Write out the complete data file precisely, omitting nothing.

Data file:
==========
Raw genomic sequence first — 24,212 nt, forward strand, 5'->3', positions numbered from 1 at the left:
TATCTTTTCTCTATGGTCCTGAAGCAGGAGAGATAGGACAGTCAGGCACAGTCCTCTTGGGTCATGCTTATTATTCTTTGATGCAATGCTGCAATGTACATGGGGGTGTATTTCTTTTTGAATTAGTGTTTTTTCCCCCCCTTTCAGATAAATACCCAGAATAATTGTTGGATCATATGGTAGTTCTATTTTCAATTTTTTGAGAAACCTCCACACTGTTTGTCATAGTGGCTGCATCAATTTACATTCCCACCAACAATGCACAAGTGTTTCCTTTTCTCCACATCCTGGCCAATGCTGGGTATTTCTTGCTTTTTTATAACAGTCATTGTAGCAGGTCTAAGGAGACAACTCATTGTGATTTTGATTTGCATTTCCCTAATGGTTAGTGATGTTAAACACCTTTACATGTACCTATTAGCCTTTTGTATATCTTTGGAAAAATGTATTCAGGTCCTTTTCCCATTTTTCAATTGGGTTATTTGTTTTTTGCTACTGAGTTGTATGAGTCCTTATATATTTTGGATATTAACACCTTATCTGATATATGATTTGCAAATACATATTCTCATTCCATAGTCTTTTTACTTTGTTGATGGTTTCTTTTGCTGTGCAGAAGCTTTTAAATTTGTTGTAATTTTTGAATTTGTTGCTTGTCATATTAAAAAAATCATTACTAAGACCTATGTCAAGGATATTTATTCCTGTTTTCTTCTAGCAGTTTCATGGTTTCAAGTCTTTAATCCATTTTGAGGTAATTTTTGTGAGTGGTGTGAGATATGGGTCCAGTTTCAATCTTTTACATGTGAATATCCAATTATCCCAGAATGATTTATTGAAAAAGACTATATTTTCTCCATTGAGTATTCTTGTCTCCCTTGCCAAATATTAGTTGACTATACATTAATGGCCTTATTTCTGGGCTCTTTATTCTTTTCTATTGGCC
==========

Raw genomic sequence first — 24,212 nt, forward strand, 5'->3', positions numbered from 1 at the left:
TATCTTTTCTCTATGGTCCTGAAGCAGGAGAGATAGGACAGTCAGGCACAGTCCTCTTGGGTCATGCTTATTATTCTTTGATGCAATGCTGCAATGTACATGGGGGTGTATTTCTTTTTGAATTAGTGTTTTTTCCCCCCCTTTCAGATAAATACCCAGAATAATTGTTGGATCATATGGTAGTTCTATTTTCAATTTTTTGAGAAACCTCCACACTGTTTGTCATAGTGGCTGCATCAATTTACATTCCCACCAACAATGCACAAGTGTTTCCTTTTCTCCACATCCTGGCCAATGCTGGGTATTTCTTGCTTTTTTATAACAGTCATTGTAGCAGGTCTAAGGAGACAACTCATTGTGATTTTGATTTGCATTTCCCTAATGGTTAGTGATGTTAAACACCTTTACATGTACCTATTAGCCTTTTGTATATCTTTGGAAAAATGTATTCAGGTCCTTTTCCCATTTTTCAATTGGGTTATTTGTTTTTTGCTACTGAGTTGTATGAGTCCTTATATATTTTGGATATTAACACCTTATCTGATATATGATTTGCAAATACATATTCTCATTCCATAGTCTTTTTACTTTGTTGATGGTTTCTTTTGCTGTGCAGAAGCTTTTAAATTTGTTGTAATTTTTGAATTTGTTGCTTGTCATATTAAAAAAATCATTACTAAGACCTATGTCAAGGATATTTATTCCTGTTTTCTTCTAGCAGTTTCATGGTTTCAAGTCTTTAATCCATTTTGAGGTAATTTTTGTGAGTGGTGTGAGATATGGGTCCAGTTTCAATCTTTTACATGTGAATATCCAATTATCCCAGAATGATTTATTGAAAAAGACTATATTTTCTCCATTGAGTATTCTTGTCTCCCTTGCCAAATATTAGTTGACTATACATTAATGGCCTTATTTCTGGGCTCTTTATTCTTTTCTATTGGCC